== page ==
Duke University, a major research university, and North Carolina Central University, a historic black university, both in Durham, NC partner for this innovative training program in women's health research. Selected junior faculty from these institutions will receive formal education, mentoring, and will conduct innovative research relevant to women's health across the lifespan. The program will have a strong component investigating factors that create health disparities. Through interdisciplinary research we seek to train junior faculty for independent research careers that will improve women's health.

Agency
National Institute of Health (NIH)
Institute
Eunice Kennedy Shriver National Institute of Child Health & Human Development (NICHD)
Type
Physician Scientist Award (Program) (PSA) (K12)
Project #
5K12HD043446-13
Application #
8728298
Study Section
Special Emphasis Panel ()
Program Officer
Davis Nagel, Joan
Project Start
2002-09-26
Project End
2017-07-31
Budget Start
2014-08-01
Budget End
2015-07-31
Support Year
13
Fiscal Year
2014
Total Cost
$448,001
Indirect Cost
$27,838
Name
Duke University
Department
Pediatrics
Type
Schools of Medicine
DUNS #
044387793
City
Durham
State
NC
Country
United States
Zip Code
27705
Payne, Martha E; McQuoid, Douglas R; Steffens, David C et al. (2014) Elevated brain lesion volumes in older adults who use calcium supplements: a cross-sectional clinical observational study. Br J Nutr 112:220-7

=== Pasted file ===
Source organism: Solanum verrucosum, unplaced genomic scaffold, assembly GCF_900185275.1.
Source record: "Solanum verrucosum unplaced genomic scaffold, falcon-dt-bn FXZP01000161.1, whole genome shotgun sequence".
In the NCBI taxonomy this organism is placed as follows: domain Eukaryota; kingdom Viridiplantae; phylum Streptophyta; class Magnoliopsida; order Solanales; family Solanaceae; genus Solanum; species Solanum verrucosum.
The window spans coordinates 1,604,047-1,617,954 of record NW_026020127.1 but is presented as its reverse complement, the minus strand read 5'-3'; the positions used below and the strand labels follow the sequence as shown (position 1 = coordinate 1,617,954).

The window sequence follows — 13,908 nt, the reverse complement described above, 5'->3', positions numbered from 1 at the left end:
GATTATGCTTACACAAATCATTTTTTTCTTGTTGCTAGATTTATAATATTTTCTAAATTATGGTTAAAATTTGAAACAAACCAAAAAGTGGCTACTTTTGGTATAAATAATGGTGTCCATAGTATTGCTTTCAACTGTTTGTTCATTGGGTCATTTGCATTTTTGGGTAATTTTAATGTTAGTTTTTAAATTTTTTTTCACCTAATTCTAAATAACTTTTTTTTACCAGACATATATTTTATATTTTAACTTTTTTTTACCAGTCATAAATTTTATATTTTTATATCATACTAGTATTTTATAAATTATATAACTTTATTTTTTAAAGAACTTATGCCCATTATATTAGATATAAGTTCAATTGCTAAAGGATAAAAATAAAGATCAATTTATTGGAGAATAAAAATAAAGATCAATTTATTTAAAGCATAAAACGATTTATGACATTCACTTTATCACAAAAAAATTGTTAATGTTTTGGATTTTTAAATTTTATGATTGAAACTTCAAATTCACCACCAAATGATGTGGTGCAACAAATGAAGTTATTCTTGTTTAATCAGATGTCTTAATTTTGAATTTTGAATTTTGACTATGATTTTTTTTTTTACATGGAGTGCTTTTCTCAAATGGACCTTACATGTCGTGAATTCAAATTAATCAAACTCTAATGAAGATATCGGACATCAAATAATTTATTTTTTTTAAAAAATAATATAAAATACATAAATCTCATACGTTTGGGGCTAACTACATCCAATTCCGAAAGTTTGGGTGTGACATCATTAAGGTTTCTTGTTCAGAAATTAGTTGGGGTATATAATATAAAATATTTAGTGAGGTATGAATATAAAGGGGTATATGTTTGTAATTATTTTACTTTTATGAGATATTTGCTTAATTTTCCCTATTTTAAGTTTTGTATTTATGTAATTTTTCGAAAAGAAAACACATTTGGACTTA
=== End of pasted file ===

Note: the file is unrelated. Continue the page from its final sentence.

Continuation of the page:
Grotegut, C A; Kuklina, E V; Anstrom, K J et al. (2014) Factors associated with the change in prevalence of cardiomyopathy at delivery in the period 2000-2009: a population-based prevalence study. BJOG 121:1386-94
Grotegut, Chad A; Gunatilake, Ravindu P; Feng, Liping et al. (2013) The influence of maternal body mass index on myometrial oxytocin receptor expression in pregnancy. Reprod Sci 20:1471-7
Bohinc, Brittany N; Gesty-Palmer, Diane (2013) Arrestins in bone. Prog Mol Biol Transl Sci 118:335-58
Payne, Martha E; Pierce, Cortnee W; McQuoid, Douglas R et al. (2013) Serum ionized calcium may be related to white matter lesion volumes in older adults: a pilot study. Nutrients 5:2192-205
Gesty-Palmer, Diane; Luttrell, Louis M (2011) 'Biasing' the parathyroid hormone receptor: a novel anabolic approach to increasing bone mass? Br J Pharmacol 164:59-67
Gesty-Palmer, Diane; Luttrell, Louis M (2011) Refining efficacy: exploiting functional selectivity for drug discovery. Adv Pharmacol 62:79-107
Wechter, Mary Ellen; Stewart, Elizabeth A; Myers, Evan R et al. (2011) Leiomyoma-related hospitalization and surgery: prevalence and predicted growth based on population trends. Am J Obstet Gynecol 205:492.e1-5
Taylor, Darlene K; Jayes, Friederike L; House, Alan J et al. (2011) Temperature-responsive biocompatible copolymers incorporating hyperbranched polyglycerols for adjustable functionality. J Funct Biomater 2:173-94
Grotegut, Chad A; Paglia, Michael J; Johnson, Lauren N C et al. (2011) Oxytocin exposure during labor among women with postpartum hemorrhage secondary to uterine atony. Am J Obstet Gynecol 204:56.e1-6

Showing the most recent 10 out of 29 publications